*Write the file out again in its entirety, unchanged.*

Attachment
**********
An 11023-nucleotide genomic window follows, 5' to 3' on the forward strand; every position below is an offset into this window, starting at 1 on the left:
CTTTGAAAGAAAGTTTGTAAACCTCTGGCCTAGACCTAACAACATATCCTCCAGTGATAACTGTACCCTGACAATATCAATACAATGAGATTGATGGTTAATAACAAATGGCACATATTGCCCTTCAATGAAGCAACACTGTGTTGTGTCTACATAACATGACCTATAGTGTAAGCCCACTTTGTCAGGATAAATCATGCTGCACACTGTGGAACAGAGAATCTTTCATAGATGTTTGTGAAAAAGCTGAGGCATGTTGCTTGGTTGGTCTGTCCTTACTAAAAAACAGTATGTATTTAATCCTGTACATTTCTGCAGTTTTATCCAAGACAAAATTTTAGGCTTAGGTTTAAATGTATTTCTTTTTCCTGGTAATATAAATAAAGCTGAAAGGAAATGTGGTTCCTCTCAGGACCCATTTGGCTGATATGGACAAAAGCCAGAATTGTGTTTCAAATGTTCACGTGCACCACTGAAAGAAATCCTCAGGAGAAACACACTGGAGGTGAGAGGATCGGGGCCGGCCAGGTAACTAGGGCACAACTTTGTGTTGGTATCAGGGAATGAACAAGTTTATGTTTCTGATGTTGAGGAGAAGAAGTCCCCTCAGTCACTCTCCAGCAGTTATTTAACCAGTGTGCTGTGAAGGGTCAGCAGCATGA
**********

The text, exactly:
An 11023-nucleotide genomic window follows, 5' to 3' on the forward strand; every position below is an offset into this window, starting at 1 on the left:
CTTTGAAAGAAAGTTTGTAAACCTCTGGCCTAGACCTAACAACATATCCTCCAGTGATAACTGTACCCTGACAATATCAATACAATGAGATTGATGGTTAATAACAAATGGCACATATTGCCCTTCAATGAAGCAACACTGTGTTGTGTCTACATAACATGACCTATAGTGTAAGCCCACTTTGTCAGGATAAATCATGCTGCACACTGTGGAACAGAGAATCTTTCATAGATGTTTGTGAAAAAGCTGAGGCATGTTGCTTGGTTGGTCTGTCCTTACTAAAAAACAGTATGTATTTAATCCTGTACATTTCTGCAGTTTTATCCAAGACAAAATTTTAGGCTTAGGTTTAAATGTATTTCTTTTTCCTGGTAATATAAATAAAGCTGAAAGGAAATGTGGTTCCTCTCAGGACCCATTTGGCTGATATGGACAAAAGCCAGAATTGTGTTTCAAATGTTCACGTGCACCACTGAAAGAAATCCTCAGGAGAAACACACTGGAGGTGAGAGGATCGGGGCCGGCCAGGTAACTAGGGCACAACTTTGTGTTGGTATCAGGGAATGAACAAGTTTATGTTTCTGATGTTGAGGAGAAGAAGTCCCCTCAGTCACTCTCCAGCAGTTATTTAACCAGTGTGCTGTGAAGGGTCAGCAGCATGA